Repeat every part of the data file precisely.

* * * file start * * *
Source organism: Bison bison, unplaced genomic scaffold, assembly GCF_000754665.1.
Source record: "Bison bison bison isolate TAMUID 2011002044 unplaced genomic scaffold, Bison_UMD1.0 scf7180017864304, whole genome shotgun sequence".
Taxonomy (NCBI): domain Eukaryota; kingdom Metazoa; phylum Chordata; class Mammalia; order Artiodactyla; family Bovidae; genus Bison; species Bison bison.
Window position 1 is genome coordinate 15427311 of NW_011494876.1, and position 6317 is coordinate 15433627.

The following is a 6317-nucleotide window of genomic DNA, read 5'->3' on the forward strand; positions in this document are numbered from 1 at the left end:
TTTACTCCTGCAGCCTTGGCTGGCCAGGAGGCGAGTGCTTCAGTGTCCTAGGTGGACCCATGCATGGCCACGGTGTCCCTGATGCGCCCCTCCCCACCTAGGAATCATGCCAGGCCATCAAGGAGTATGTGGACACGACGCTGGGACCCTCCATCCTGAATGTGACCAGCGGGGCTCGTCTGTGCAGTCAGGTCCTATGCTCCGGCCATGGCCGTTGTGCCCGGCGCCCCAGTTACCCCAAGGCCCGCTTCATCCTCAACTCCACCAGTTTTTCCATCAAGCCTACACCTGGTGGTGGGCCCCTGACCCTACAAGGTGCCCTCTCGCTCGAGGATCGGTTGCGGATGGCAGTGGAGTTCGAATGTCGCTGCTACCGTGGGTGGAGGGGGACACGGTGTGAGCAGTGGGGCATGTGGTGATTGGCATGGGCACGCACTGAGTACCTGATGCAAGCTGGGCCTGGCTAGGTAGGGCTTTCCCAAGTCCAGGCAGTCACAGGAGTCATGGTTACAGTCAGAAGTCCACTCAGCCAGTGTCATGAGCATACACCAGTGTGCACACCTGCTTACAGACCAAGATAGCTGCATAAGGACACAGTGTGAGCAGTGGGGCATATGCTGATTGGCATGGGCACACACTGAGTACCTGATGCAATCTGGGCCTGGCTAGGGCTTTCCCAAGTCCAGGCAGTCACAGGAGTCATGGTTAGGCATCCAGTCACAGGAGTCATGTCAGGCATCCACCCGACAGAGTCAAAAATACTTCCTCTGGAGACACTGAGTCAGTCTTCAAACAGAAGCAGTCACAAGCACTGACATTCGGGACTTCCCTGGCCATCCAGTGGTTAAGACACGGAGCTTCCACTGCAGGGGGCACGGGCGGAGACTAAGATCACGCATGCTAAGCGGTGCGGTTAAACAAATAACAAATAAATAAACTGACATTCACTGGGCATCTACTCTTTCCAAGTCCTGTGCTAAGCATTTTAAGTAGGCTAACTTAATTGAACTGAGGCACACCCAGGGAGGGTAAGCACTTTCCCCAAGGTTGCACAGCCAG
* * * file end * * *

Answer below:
Source organism: Bison bison, unplaced genomic scaffold, assembly GCF_000754665.1.
Source record: "Bison bison bison isolate TAMUID 2011002044 unplaced genomic scaffold, Bison_UMD1.0 scf7180017864304, whole genome shotgun sequence".
Taxonomy (NCBI): domain Eukaryota; kingdom Metazoa; phylum Chordata; class Mammalia; order Artiodactyla; family Bovidae; genus Bison; species Bison bison.
Window position 1 is genome coordinate 15427311 of NW_011494876.1, and position 6317 is coordinate 15433627.

The following is a 6317-nucleotide window of genomic DNA, read 5'->3' on the forward strand; positions in this document are numbered from 1 at the left end:
TTTACTCCTGCAGCCTTGGCTGGCCAGGAGGCGAGTGCTTCAGTGTCCTAGGTGGACCCATGCATGGCCACGGTGTCCCTGATGCGCCCCTCCCCACCTAGGAATCATGCCAGGCCATCAAGGAGTATGTGGACACGACGCTGGGACCCTCCATCCTGAATGTGACCAGCGGGGCTCGTCTGTGCAGTCAGGTCCTATGCTCCGGCCATGGCCGTTGTGCCCGGCGCCCCAGTTACCCCAAGGCCCGCTTCATCCTCAACTCCACCAGTTTTTCCATCAAGCCTACACCTGGTGGTGGGCCCCTGACCCTACAAGGTGCCCTCTCGCTCGAGGATCGGTTGCGGATGGCAGTGGAGTTCGAATGTCGCTGCTACCGTGGGTGGAGGGGGACACGGTGTGAGCAGTGGGGCATGTGGTGATTGGCATGGGCACGCACTGAGTACCTGATGCAAGCTGGGCCTGGCTAGGTAGGGCTTTCCCAAGTCCAGGCAGTCACAGGAGTCATGGTTACAGTCAGAAGTCCACTCAGCCAGTGTCATGAGCATACACCAGTGTGCACACCTGCTTACAGACCAAGATAGCTGCATAAGGACACAGTGTGAGCAGTGGGGCATATGCTGATTGGCATGGGCACACACTGAGTACCTGATGCAATCTGGGCCTGGCTAGGGCTTTCCCAAGTCCAGGCAGTCACAGGAGTCATGGTTAGGCATCCAGTCACAGGAGTCATGTCAGGCATCCACCCGACAGAGTCAAAAATACTTCCTCTGGAGACACTGAGTCAGTCTTCAAACAGAAGCAGTCACAAGCACTGACATTCGGGACTTCCCTGGCCATCCAGTGGTTAAGACACGGAGCTTCCACTGCAGGGGGCACGGGCGGAGACTAAGATCACGCATGCTAAGCGGTGCGGTTAAACAAATAACAAATAAATAAACTGACATTCACTGGGCATCTACTCTTTCCAAGTCCTGTGCTAAGCATTTTAAGTAGGCTAACTTAATTGAACTGAGGCACACCCAGGGAGGGTAAGCACTTTCCCCAAGGTTGCACAGCCAG